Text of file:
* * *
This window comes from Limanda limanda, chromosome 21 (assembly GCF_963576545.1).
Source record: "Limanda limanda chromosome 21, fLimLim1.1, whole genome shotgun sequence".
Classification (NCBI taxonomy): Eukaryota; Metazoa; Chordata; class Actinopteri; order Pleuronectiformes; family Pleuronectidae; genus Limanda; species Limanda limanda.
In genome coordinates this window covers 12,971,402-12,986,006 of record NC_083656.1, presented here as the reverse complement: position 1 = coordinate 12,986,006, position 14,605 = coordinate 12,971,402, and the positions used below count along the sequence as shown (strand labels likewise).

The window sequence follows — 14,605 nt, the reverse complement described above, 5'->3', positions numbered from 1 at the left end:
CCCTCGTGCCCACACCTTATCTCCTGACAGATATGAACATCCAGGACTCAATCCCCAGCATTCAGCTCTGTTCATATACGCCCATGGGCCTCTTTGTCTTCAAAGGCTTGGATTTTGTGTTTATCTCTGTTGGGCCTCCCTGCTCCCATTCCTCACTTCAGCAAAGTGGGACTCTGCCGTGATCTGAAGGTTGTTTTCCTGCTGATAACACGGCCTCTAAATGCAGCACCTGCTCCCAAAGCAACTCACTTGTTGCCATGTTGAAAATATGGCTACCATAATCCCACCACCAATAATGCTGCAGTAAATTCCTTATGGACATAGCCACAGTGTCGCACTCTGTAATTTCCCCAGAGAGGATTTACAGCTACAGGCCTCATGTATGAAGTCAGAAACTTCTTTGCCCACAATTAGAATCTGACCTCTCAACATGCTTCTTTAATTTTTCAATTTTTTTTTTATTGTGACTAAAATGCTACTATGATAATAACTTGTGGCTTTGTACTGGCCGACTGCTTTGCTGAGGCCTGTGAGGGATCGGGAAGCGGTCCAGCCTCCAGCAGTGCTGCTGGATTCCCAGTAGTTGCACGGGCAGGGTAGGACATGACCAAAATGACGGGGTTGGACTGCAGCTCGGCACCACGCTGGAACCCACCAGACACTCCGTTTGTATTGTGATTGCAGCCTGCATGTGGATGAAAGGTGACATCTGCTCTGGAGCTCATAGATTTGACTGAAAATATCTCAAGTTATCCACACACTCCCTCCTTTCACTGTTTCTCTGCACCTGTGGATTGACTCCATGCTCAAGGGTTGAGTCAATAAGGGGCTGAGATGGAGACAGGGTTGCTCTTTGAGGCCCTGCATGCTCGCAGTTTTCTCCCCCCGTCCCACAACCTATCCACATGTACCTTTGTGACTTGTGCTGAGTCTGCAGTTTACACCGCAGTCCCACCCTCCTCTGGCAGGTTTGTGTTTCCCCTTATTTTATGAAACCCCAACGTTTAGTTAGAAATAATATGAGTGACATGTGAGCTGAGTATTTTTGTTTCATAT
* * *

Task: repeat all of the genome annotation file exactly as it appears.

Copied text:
This window comes from Limanda limanda, chromosome 21 (assembly GCF_963576545.1).
Source record: "Limanda limanda chromosome 21, fLimLim1.1, whole genome shotgun sequence".
Classification (NCBI taxonomy): Eukaryota; Metazoa; Chordata; class Actinopteri; order Pleuronectiformes; family Pleuronectidae; genus Limanda; species Limanda limanda.
In genome coordinates this window covers 12,971,402-12,986,006 of record NC_083656.1, presented here as the reverse complement: position 1 = coordinate 12,986,006, position 14,605 = coordinate 12,971,402, and the positions used below count along the sequence as shown (strand labels likewise).

The window sequence follows — 14,605 nt, the reverse complement described above, 5'->3', positions numbered from 1 at the left end:
CCCTCGTGCCCACACCTTATCTCCTGACAGATATGAACATCCAGGACTCAATCCCCAGCATTCAGCTCTGTTCATATACGCCCATGGGCCTCTTTGTCTTCAAAGGCTTGGATTTTGTGTTTATCTCTGTTGGGCCTCCCTGCTCCCATTCCTCACTTCAGCAAAGTGGGACTCTGCCGTGATCTGAAGGTTGTTTTCCTGCTGATAACACGGCCTCTAAATGCAGCACCTGCTCCCAAAGCAACTCACTTGTTGCCATGTTGAAAATATGGCTACCATAATCCCACCACCAATAATGCTGCAGTAAATTCCTTATGGACATAGCCACAGTGTCGCACTCTGTAATTTCCCCAGAGAGGATTTACAGCTACAGGCCTCATGTATGAAGTCAGAAACTTCTTTGCCCACAATTAGAATCTGACCTCTCAACATGCTTCTTTAATTTTTCAATTTTTTTTTTATTGTGACTAAAATGCTACTATGATAATAACTTGTGGCTTTGTACTGGCCGACTGCTTTGCTGAGGCCTGTGAGGGATCGGGAAGCGGTCCAGCCTCCAGCAGTGCTGCTGGATTCCCAGTAGTTGCACGGGCAGGGTAGGACATGACCAAAATGACGGGGTTGGACTGCAGCTCGGCACCACGCTGGAACCCACCAGACACTCCGTTTGTATTGTGATTGCAGCCTGCATGTGGATGAAAGGTGACATCTGCTCTGGAGCTCATAGATTTGACTGAAAATATCTCAAGTTATCCACACACTCCCTCCTTTCACTGTTTCTCTGCACCTGTGGATTGACTCCATGCTCAAGGGTTGAGTCAATAAGGGGCTGAGATGGAGACAGGGTTGCTCTTTGAGGCCCTGCATGCTCGCAGTTTTCTCCCCCCGTCCCACAACCTATCCACATGTACCTTTGTGACTTGTGCTGAGTCTGCAGTTTACACCGCAGTCCCACCCTCCTCTGGCAGGTTTGTGTTTCCCCTTATTTTATGAAACCCCAACGTTTAGTTAGAAATAATATGAGTGACATGTGAGCTGAGTATTTTTGTTTCATAT